Role and Composition of the Compensation, Nominating and Corporate Governance Committee

 

The following table reflects further information regarding the principal roles and responsibilities of the CNG Committee. For a more comprehensive description, please refer to the CNG Committee’s charter, which is publicly available under the “About Us” section on the Company’s website at www.bancofcal.com by selecting Investor Relations/Governance Documents. The report of the CNG Committee is included on page 43 of this proxy statement.

 

Name, Composition and

Board Determinations

Responsibilities

Compensation, Nominating and Corporate Governance Committee

 

B. A. Fallon-Walsh, Chair

Bonnie G. Hill

Jonah F. Schnel

Robert D. Sznewajs

Andrew Thau

W. Kirk Wycoff

 

Compensation

Reviewing and approving director and officer compensation plans, policies and programs.

Determining or recommending to the Board for its determination, the compensation of the Company’s Chief Executive Officer and other executive officers of the Company, as well as other officers (if any) with total compensation of $1,000,000 or more.

After review of each member’s experience and other relevant factors, the Board has determined that:

 

Recommending to the Board the appropriate level of compensation and the suitable mix of cash and equity compensation for directors.

Reviewing and recommending to the Board for approval, subject as necessary or appropriate to stockholder approval, stock option plans and other equity-based compensation plans that permit payment in or based upon the Company’s stock.

each member is independent, as defined in the NYSE Listed Company Manual, including the additional independence requirements specific to compensation committee membership set forth in the NYSE Listed Company Manual; and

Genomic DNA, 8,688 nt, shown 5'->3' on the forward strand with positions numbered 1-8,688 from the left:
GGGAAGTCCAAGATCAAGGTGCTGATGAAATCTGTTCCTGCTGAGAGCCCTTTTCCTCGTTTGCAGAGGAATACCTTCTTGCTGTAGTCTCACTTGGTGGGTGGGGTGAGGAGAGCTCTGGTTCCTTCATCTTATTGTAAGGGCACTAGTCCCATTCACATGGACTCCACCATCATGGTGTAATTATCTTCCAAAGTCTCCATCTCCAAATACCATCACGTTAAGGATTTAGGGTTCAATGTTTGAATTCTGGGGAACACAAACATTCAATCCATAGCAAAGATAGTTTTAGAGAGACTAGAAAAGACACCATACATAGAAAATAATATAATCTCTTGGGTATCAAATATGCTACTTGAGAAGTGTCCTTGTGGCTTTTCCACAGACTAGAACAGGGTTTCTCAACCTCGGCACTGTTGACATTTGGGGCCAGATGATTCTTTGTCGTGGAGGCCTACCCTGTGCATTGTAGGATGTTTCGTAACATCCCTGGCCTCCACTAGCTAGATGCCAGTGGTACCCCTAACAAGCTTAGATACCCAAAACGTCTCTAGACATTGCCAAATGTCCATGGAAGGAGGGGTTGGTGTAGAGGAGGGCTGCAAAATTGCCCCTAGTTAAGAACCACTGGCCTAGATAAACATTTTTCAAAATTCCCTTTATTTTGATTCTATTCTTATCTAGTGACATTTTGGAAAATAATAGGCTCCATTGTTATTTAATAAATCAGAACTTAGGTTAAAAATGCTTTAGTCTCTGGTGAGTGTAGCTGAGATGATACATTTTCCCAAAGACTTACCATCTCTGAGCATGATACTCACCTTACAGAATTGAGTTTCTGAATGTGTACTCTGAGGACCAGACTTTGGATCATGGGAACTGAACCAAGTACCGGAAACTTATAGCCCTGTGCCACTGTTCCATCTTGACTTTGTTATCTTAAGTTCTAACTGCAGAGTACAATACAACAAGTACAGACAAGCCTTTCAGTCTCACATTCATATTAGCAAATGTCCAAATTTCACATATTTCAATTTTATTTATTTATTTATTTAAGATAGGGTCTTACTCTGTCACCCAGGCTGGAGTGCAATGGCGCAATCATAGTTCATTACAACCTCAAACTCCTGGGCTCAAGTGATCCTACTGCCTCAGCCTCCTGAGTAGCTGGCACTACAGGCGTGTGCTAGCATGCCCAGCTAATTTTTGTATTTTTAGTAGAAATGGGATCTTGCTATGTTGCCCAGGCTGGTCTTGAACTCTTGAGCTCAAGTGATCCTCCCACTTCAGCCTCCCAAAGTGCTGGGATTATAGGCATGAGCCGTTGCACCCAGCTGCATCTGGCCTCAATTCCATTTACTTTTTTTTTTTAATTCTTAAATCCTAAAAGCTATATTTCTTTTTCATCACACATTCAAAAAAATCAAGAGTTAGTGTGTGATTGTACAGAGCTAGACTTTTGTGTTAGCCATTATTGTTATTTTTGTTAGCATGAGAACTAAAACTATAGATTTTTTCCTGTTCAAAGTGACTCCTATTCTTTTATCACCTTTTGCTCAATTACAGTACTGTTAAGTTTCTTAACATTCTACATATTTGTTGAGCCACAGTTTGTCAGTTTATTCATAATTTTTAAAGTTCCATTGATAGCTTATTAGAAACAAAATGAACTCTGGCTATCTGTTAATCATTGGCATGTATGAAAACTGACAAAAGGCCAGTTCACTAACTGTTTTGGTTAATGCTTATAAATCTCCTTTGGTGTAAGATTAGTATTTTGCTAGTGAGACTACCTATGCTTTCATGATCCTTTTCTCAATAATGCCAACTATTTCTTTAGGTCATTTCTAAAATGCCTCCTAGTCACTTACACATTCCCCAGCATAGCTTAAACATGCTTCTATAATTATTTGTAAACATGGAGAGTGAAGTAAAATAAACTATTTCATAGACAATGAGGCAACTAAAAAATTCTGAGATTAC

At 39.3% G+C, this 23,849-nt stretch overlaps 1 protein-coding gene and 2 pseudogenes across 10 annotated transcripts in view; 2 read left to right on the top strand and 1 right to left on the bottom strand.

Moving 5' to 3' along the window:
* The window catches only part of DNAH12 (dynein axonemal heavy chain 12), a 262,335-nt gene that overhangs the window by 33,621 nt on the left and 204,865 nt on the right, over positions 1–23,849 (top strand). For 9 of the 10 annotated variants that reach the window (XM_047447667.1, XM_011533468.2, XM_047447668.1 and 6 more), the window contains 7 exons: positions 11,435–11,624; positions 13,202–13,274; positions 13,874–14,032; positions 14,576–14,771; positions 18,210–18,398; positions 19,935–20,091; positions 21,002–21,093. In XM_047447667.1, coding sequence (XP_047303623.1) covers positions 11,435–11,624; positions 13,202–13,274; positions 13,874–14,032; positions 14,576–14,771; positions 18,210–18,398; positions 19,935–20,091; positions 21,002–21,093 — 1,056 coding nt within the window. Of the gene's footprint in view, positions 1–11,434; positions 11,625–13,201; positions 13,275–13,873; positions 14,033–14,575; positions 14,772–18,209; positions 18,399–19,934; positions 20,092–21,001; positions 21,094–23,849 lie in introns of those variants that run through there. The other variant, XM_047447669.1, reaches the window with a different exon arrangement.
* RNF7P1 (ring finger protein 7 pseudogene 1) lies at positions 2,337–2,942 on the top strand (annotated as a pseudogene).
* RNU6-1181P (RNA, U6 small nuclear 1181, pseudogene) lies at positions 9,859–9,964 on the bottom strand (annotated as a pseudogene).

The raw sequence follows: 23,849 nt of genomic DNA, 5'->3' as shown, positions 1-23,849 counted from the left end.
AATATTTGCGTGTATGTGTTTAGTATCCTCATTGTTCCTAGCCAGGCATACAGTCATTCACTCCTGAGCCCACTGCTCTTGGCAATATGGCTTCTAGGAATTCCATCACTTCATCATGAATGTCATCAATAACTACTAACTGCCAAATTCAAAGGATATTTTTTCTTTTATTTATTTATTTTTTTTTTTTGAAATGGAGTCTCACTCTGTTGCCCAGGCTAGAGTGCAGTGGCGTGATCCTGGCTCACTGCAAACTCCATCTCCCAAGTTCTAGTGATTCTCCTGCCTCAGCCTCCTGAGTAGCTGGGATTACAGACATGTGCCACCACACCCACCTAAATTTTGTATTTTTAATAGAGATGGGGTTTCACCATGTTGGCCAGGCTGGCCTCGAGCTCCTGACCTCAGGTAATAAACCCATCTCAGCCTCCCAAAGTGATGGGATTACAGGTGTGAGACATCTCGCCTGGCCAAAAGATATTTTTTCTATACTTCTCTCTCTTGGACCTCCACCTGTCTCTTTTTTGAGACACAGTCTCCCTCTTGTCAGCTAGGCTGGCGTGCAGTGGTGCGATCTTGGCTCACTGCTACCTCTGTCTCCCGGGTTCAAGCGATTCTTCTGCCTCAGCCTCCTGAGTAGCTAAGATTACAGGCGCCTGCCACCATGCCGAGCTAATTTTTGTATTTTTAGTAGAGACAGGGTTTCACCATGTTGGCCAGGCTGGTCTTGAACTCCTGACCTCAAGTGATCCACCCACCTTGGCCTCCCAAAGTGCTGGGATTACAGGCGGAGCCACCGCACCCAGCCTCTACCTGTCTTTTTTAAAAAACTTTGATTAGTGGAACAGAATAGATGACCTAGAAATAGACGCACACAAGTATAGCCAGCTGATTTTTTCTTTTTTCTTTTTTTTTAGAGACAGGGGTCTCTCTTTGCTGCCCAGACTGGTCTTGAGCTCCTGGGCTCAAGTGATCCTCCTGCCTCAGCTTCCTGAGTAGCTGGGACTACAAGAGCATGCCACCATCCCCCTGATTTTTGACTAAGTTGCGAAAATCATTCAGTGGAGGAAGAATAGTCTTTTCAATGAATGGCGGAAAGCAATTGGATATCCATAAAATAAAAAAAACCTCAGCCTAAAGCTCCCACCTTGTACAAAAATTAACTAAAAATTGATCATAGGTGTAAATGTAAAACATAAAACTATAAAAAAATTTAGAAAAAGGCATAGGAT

Overseeing the talent planning and executive recruiting processes.

Producing a report on executive compensation for inclusion in the Company’s annual proxy statement and/or annual report on Form 10-K.

at least two members are “non-employee directors” as defined in Rule 16b-3(b)(3)(i) promulgated under the Securities Exchange Act of 1934, as amended.

 

Nominating

Annually assessing the independence of the Board members.

 

 

Identifying, screening and recommending to the Board candidates for membership on the Board, including director nominees proposed by stockholders, in accordance with the Company’s bylaws and applicable law. Nominations from stockholders will be considered and evaluated using the same criteria as all other nominations. Final approval of any candidate shall be determined by the full Board.

 

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CORPORATE GOVERNANCE MATTERS

 

 

 

 

 

As set forth in the Company’s Corporate Governance Guidelines, the following are the minimum requirements for Board membership: (a) the director must possess a breadth and depth of management, business, governmental, nonprofit or professional experience, preferably in a leadership or policymaking role, that indicates the ability to make a meaningful contribution to the Board’s discussion of and decision making on the array of complex issues which the Company faces and expects to face in the future; (b) the director must possess sufficient financial literacy or other professional business experience relevant to an understanding of the Company and its business that will enable such individual to provide effective oversight as a director; (c) the director must possess the ability to think and act independently, as well as the ability to work constructively in a collegial environment; (d) the director must demonstrate behavior that indicates that he or she is committed to the highest ethical standards; (e) the director must possess the ability to devote sufficient time and energy to the performance of his or her duties as a director; and (f) the director may not simultaneously serve on the board of directors or equivalent body of an organization that the Board reasonably determines (i) is a significant competitor or potential significant competitor of the Company or of a key vendor of the Company; or (ii) would otherwise benefit from access to the Company’s intellectual property, strategic or other confidential or proprietary information.